Erythritol - making and using
Erythritol, no calories, low glycemic
When it comes to blood sugar impact Erythritol a sugar alcohol (polyol) has very low impact. How is this possible? Erythritol has almost no calories, and a near zero glycaemic index count. It is commonly used in low or no sugar low-carb diet programmes. Unlike other sugar alcohols, which are only partially absorbed by the small intestine over 50% of erythritol is absorbed into the blood and is then excreted. Because of this process, erythritol is less likely to generate intestinal complaints.
Erythritol vs Other Sugar Alcohols
- Erythritol has a very similar taste to table sugar as compared to other sugar alcohols.
- Erythritol is not associated with stomach upset.
- Erythritol has 0.2 calories per gram, so nearly zero calories.
- Erythritol does not affect tooth enamel and tooth decay.
- Erythritol has no effect on either blood sugar or insulin levels, so is a good choice for people need to monitor and reduce sugar.
Erythritol is produced naturally in small amounts in some fruit varieties, corn and in greater amounts in some mushroom and other fungi varieties. Most fermented foods will has small amounts of erythritol. Erythritol can therefore be made through a larger scale fermentation of plant sugars. The resulting erythritol is then filtered out (btween 0.1-0.4 micron) from the main fermentation blend and concentrated and dried to produce erythritol crystals which are similar to table sugar in taste and texture.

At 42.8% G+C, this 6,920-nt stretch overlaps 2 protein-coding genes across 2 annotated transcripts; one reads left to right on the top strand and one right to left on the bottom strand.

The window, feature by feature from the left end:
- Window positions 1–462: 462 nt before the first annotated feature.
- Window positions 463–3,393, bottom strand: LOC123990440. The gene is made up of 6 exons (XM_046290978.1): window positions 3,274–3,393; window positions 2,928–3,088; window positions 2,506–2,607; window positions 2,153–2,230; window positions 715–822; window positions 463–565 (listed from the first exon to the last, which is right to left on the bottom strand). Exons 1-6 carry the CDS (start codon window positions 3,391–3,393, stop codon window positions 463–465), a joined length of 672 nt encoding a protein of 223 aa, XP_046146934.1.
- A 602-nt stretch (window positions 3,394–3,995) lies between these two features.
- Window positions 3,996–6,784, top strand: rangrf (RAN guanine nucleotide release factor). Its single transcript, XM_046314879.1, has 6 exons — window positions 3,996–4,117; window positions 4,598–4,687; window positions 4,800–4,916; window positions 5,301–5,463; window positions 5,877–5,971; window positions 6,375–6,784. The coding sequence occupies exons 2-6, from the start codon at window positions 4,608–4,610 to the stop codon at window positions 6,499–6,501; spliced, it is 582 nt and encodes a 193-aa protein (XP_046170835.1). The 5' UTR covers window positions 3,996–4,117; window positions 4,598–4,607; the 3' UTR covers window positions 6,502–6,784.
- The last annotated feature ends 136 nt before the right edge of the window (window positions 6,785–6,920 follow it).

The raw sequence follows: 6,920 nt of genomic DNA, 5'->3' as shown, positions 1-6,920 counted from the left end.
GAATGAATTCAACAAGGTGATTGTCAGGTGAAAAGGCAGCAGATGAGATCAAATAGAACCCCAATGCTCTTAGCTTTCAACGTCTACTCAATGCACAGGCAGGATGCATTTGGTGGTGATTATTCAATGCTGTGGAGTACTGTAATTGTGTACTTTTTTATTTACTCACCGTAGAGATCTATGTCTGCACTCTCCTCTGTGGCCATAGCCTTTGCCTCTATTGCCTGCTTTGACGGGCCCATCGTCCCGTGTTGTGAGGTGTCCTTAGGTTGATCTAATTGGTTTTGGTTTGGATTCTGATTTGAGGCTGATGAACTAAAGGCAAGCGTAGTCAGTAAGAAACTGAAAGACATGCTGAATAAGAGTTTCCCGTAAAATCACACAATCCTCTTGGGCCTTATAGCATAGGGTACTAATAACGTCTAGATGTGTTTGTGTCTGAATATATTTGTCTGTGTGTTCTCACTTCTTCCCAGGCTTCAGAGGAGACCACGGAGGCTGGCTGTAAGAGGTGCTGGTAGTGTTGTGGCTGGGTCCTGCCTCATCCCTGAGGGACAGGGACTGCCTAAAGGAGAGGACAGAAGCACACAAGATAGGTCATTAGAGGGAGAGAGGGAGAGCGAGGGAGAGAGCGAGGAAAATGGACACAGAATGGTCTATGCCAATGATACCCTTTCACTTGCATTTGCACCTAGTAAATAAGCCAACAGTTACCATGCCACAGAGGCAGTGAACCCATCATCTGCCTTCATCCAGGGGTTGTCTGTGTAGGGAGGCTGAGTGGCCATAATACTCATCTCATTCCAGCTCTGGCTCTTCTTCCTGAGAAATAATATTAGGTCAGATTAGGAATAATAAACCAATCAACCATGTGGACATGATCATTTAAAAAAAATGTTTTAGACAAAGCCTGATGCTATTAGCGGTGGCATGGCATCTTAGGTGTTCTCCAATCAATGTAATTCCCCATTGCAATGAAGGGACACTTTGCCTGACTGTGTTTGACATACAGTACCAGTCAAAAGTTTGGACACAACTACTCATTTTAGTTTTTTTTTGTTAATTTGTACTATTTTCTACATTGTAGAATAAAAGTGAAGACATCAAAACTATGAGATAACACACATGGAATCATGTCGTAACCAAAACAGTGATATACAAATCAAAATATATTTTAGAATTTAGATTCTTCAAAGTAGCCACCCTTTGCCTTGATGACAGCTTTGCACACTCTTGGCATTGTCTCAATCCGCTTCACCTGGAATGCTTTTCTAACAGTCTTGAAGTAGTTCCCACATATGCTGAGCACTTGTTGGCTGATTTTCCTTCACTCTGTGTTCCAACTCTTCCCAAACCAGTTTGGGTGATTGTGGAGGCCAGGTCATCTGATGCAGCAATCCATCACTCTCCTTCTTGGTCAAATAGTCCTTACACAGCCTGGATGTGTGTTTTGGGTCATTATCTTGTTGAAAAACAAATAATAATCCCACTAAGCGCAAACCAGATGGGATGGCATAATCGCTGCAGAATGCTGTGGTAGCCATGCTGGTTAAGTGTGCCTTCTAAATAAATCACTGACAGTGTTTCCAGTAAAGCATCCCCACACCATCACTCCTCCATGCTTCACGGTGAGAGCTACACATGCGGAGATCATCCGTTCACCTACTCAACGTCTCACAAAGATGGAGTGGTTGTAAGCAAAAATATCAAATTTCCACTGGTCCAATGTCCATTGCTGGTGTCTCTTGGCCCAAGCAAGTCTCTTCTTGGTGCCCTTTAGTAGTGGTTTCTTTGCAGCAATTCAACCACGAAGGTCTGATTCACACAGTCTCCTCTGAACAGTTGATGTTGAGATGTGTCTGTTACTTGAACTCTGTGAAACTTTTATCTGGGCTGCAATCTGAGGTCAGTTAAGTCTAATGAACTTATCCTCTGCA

Erythritol in Low-Carb Diets
Erythritol is about 75% the sweetness of sugar. Like other sugar alcohols it tends to produce a cooling effect on the tongue. With a clean sweet taste, it does not have the bitterness of stevia and dissolves like sugar. Use in baking recipes, hot drinks and deserts as required for 0 calorie, 0 carbohydrate sweetness.
Often Erythritol is used in combination with sugar to reduce the calorie load. All home baking (cakes and biscuits) and chocolate making will benefit from the use of erythritol.